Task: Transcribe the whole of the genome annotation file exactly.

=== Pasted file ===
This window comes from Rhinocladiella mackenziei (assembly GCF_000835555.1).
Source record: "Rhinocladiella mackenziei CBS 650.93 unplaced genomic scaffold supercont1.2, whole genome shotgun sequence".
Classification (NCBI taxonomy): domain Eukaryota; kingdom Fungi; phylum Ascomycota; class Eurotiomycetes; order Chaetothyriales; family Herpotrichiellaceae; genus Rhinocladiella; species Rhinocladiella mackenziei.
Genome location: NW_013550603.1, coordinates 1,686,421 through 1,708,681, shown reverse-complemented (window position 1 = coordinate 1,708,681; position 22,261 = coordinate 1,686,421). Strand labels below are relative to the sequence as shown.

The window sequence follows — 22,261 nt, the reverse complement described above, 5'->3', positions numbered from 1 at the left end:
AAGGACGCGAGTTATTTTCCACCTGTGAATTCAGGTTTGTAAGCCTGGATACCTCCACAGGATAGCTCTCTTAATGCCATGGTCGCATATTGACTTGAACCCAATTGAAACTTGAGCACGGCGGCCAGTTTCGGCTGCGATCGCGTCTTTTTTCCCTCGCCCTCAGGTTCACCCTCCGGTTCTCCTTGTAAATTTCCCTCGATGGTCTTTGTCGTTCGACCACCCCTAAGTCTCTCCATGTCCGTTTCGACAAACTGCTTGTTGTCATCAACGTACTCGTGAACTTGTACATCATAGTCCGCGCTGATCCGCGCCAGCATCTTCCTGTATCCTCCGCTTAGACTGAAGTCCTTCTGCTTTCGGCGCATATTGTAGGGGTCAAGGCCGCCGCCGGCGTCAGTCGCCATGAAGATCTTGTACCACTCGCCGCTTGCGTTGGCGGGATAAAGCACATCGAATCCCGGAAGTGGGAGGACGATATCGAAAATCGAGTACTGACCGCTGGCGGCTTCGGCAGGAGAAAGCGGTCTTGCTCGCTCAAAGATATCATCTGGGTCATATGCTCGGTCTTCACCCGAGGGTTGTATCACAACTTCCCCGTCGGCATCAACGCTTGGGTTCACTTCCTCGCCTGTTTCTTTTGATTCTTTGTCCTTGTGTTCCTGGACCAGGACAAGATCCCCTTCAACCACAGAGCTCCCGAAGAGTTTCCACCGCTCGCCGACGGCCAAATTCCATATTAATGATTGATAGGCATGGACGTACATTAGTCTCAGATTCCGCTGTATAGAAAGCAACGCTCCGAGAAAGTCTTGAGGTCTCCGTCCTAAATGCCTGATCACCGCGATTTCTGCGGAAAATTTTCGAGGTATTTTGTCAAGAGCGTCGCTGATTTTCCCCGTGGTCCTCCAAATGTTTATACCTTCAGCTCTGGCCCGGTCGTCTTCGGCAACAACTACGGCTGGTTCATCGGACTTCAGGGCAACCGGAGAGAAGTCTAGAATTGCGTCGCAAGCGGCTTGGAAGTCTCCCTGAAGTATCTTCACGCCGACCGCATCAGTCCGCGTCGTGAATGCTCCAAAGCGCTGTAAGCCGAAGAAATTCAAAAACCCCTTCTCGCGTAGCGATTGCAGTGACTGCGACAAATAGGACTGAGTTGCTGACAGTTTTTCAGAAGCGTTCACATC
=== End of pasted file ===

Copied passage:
This window comes from Rhinocladiella mackenziei (assembly GCF_000835555.1).
Source record: "Rhinocladiella mackenziei CBS 650.93 unplaced genomic scaffold supercont1.2, whole genome shotgun sequence".
Classification (NCBI taxonomy): domain Eukaryota; kingdom Fungi; phylum Ascomycota; class Eurotiomycetes; order Chaetothyriales; family Herpotrichiellaceae; genus Rhinocladiella; species Rhinocladiella mackenziei.
Genome location: NW_013550603.1, coordinates 1,686,421 through 1,708,681, shown reverse-complemented (window position 1 = coordinate 1,708,681; position 22,261 = coordinate 1,686,421). Strand labels below are relative to the sequence as shown.

The window sequence follows — 22,261 nt, the reverse complement described above, 5'->3', positions numbered from 1 at the left end:
AAGGACGCGAGTTATTTTCCACCTGTGAATTCAGGTTTGTAAGCCTGGATACCTCCACAGGATAGCTCTCTTAATGCCATGGTCGCATATTGACTTGAACCCAATTGAAACTTGAGCACGGCGGCCAGTTTCGGCTGCGATCGCGTCTTTTTTCCCTCGCCCTCAGGTTCACCCTCCGGTTCTCCTTGTAAATTTCCCTCGATGGTCTTTGTCGTTCGACCACCCCTAAGTCTCTCCATGTCCGTTTCGACAAACTGCTTGTTGTCATCAACGTACTCGTGAACTTGTACATCATAGTCCGCGCTGATCCGCGCCAGCATCTTCCTGTATCCTCCGCTTAGACTGAAGTCCTTCTGCTTTCGGCGCATATTGTAGGGGTCAAGGCCGCCGCCGGCGTCAGTCGCCATGAAGATCTTGTACCACTCGCCGCTTGCGTTGGCGGGATAAAGCACATCGAATCCCGGAAGTGGGAGGACGATATCGAAAATCGAGTACTGACCGCTGGCGGCTTCGGCAGGAGAAAGCGGTCTTGCTCGCTCAAAGATATCATCTGGGTCATATGCTCGGTCTTCACCCGAGGGTTGTATCACAACTTCCCCGTCGGCATCAACGCTTGGGTTCACTTCCTCGCCTGTTTCTTTTGATTCTTTGTCCTTGTGTTCCTGGACCAGGACAAGATCCCCTTCAACCACAGAGCTCCCGAAGAGTTTCCACCGCTCGCCGACGGCCAAATTCCATATTAATGATTGATAGGCATGGACGTACATTAGTCTCAGATTCCGCTGTATAGAAAGCAACGCTCCGAGAAAGTCTTGAGGTCTCCGTCCTAAATGCCTGATCACCGCGATTTCTGCGGAAAATTTTCGAGGTATTTTGTCAAGAGCGTCGCTGATTTTCCCCGTGGTCCTCCAAATGTTTATACCTTCAGCTCTGGCCCGGTCGTCTTCGGCAACAACTACGGCTGGTTCATCGGACTTCAGGGCAACCGGAGAGAAGTCTAGAATTGCGTCGCAAGCGGCTTGGAAGTCTCCCTGAAGTATCTTCACGCCGACCGCATCAGTCCGCGTCGTGAATGCTCCAAAGCGCTGTAAGCCGAAGAAATTCAAAAACCCCTTCTCGCGTAGCGATTGCAGTGACTGCGACAAATAGGACTGAGTTGCTGACAGTTTTTCAGAAGCGTTCACATC